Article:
A premier public university, University of Illinois Urbana-Champaign (UIUC) is a world leader in research, teaching and public engagement. Its Veterinary Medicine Complex houses the teaching, research, extension, and public service activities of the Department of Veterinary Clinical Medicine in the areas of animal medicine and surgery.
The Veterinary Medicine Complex underwent a transformation over 18 months as part of an innovative partnership between campus Facilities and Services (F&S) and Energy Systems Group (ESG), a leading energy services company (ESCO) contracted to develop and implement a comprehensive energy-savings performance project.
The Vet Med ESCO project achieved energy and cost savings by improving energy infrastructure and technology and by modernizing facilities. The changes improved facilities, benefit the campus bottom line, and make the campus more earth-friendly.
Energy consumption at the University of Illinois Veterinary Medicine Complex is projected to drop by nearly 32%, and our carbon footprint will be reduced by more than 339 million pounds of carbon dioxide over the 18 year term of the project. This is equivalent to one of the following environmental benefits:
Creating enough energy to power more than 16,000 homes
Planting over 45,000 acres of forest
Removal of emissions equivalent to over 28,000 cars
The Vet Med Complex is located on the south-end of the campus and consists of the Basic Science Building (BSB), the Teaching Hospital (VMTH) and the Clinical Skills Learning Center (CSLC). The Teaching Hospital is comprised of two buildings joined together; the Small Animal Clinic (SAC) and the Large Animal Clinic (LAC). These four buildings along with the Chiller Plant occupy just over half a million gross square feet.
The project scope encompasses all the buildings and includes the following Energy Conservation Measures (ECMs):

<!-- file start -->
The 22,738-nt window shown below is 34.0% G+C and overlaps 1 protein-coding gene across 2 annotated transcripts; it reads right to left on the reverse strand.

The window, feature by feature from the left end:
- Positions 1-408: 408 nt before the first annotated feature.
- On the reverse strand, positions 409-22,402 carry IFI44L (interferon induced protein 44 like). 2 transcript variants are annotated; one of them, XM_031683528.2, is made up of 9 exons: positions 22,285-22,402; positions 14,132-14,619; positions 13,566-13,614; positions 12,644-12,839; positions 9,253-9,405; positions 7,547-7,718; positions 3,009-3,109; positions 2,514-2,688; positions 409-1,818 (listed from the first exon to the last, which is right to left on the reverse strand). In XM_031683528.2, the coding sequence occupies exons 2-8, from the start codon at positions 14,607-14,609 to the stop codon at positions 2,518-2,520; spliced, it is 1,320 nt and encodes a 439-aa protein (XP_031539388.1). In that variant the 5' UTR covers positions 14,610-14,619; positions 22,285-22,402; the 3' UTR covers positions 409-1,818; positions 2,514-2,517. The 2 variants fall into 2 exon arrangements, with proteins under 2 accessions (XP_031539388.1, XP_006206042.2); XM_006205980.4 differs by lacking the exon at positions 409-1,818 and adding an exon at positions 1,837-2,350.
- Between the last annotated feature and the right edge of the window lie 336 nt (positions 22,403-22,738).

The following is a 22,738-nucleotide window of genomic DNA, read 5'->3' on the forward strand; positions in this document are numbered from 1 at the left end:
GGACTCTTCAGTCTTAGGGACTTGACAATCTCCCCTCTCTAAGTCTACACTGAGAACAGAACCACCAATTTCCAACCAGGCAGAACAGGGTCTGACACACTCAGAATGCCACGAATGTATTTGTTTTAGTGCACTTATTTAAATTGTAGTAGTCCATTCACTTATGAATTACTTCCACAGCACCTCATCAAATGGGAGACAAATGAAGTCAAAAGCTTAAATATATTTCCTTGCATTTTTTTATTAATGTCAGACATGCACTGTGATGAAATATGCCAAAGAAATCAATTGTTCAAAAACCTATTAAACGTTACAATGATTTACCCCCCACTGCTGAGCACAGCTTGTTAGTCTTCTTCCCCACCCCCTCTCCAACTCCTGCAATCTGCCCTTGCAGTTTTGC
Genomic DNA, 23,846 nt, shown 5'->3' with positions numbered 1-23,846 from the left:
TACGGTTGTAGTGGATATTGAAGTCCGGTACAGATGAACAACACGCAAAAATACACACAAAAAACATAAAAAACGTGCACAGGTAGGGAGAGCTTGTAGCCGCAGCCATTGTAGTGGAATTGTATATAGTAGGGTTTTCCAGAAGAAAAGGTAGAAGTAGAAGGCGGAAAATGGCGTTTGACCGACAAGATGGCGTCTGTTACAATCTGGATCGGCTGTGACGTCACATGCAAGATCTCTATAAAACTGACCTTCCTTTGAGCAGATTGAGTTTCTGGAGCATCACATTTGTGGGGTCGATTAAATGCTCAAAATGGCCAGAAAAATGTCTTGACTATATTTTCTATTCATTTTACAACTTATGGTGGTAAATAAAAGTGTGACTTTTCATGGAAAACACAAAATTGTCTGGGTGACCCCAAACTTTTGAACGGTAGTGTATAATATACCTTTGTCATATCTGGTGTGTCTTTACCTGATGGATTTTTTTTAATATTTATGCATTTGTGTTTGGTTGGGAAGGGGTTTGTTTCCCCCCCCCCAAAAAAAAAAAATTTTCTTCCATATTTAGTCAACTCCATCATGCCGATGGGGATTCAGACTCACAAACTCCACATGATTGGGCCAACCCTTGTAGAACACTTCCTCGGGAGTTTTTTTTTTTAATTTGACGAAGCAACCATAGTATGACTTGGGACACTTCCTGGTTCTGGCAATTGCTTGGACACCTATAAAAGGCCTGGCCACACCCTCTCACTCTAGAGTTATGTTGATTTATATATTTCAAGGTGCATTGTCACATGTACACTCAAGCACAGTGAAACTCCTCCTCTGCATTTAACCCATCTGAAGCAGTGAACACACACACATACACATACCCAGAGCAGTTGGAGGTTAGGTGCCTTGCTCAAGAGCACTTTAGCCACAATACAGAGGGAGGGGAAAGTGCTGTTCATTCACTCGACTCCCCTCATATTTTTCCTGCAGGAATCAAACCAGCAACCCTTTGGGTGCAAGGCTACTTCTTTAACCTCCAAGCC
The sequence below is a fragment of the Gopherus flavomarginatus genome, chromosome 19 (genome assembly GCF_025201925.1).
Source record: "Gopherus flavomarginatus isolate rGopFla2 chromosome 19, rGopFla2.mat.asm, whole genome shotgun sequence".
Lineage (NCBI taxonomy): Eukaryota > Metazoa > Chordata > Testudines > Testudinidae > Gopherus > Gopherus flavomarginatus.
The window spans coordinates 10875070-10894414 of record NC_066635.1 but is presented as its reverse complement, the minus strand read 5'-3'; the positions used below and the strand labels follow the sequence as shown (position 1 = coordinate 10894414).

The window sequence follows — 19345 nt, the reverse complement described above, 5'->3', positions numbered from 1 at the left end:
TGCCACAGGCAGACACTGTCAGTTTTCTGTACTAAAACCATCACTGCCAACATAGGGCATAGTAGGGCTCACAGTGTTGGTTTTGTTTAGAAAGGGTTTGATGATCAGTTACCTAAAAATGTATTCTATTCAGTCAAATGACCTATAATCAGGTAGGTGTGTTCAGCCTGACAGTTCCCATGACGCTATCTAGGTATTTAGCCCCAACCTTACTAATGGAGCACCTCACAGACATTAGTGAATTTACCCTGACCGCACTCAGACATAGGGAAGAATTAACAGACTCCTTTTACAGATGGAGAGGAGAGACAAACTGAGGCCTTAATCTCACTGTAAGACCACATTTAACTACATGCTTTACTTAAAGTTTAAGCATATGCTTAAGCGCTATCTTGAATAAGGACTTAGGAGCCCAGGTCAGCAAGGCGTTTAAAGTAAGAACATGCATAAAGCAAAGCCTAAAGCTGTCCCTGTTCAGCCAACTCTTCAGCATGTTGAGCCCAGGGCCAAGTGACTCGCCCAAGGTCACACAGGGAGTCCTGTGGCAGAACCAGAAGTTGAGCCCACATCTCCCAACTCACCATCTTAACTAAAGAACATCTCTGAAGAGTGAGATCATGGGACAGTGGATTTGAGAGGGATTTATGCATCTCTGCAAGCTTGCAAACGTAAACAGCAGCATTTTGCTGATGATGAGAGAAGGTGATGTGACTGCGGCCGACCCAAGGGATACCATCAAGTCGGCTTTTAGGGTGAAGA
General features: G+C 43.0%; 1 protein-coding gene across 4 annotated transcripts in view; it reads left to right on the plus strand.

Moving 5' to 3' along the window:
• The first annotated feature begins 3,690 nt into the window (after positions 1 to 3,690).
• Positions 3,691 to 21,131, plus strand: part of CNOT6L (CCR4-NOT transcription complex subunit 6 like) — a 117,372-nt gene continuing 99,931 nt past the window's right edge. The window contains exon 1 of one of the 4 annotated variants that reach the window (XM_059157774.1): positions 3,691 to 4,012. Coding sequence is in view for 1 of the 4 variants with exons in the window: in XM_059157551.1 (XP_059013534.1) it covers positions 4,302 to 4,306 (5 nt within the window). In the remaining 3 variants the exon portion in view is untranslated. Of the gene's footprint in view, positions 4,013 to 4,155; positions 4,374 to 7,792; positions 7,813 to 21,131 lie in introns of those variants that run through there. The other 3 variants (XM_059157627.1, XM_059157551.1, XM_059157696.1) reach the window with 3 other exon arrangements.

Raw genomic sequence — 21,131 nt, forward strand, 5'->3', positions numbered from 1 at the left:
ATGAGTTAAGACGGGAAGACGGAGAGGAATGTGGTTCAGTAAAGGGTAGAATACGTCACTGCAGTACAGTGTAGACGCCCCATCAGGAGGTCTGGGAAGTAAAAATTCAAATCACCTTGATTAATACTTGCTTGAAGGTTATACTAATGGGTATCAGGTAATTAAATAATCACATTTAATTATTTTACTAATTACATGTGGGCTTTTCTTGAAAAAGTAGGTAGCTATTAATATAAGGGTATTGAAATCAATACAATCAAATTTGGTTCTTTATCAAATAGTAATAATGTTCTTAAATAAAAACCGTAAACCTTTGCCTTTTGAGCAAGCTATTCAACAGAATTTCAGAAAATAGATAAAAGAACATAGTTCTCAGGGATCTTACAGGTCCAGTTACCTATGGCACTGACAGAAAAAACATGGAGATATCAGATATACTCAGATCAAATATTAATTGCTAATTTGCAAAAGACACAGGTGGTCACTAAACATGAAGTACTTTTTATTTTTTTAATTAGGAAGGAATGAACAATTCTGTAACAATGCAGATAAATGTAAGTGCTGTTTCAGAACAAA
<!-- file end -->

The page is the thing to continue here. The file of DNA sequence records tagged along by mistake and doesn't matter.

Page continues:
The Chilled Water Plant at the Veterinarian Center provides chilled water for the Basic Sciences Building, Large Animal Clinic, Small Animal Clinic and Surgical Obstetrics Lab. It is equipped with four centrifugal chillers, one absorption chiller, and three cooling towers located on the roof of the chiller plant. The control system maintains a constant condenser (cooling tower) water temperature of 85ºF. By lowering the condenser water set point temperature, the chillers will operate at a cooler condenser water temperature which greatly improves their efficiency. Chiller efficiencies improve with every degree the condenser water temperature drops. This percentage can be as much as 1-2% depending on which chiller is on.
Assuming a 1% efficiency improvement per degree of condenser water temperature and a 5-degree temperature differential, this will result in a 5% overall savings on the chiller efficiency per year.
ESG has converted the chilled water plant from a constant volume to a variable flow to maintain a constant differential pressure that will allow the chilled water pumping distribution pressure to dynamically increase/decrease based upon system requirements, and not on a fixed differential pressure set point. As pressure requirements are reduced, pump speed and flow will also typically be reduced, resulting in pumping energy savings.
The flat roof of the Small Animal Clinic, Surgery & Obstetrics Lab, Central Plant and the lower flat roofs of the Large Animal Clinic are coal tar pitch built-up roof systems that are between 30 and 40 years old. Over the years, the roofs had been patched in many areas to repair active leaks. Due to the age of the roofs, insulation is minimal.
As part of the Vet Med Energy Efficiency ESCO project with ESG, the F&S team will replace this existing roofing with a new 60-Mill EPDM Roof System. Upon completion, the University will be issued a 20-year manufacturer's warranty. A key benefit of this new roof is maximized insulation which effectively enhances energy efficiency throughout the Vet Med buildings, leading to lower energy and operational costs and enhanced work environments.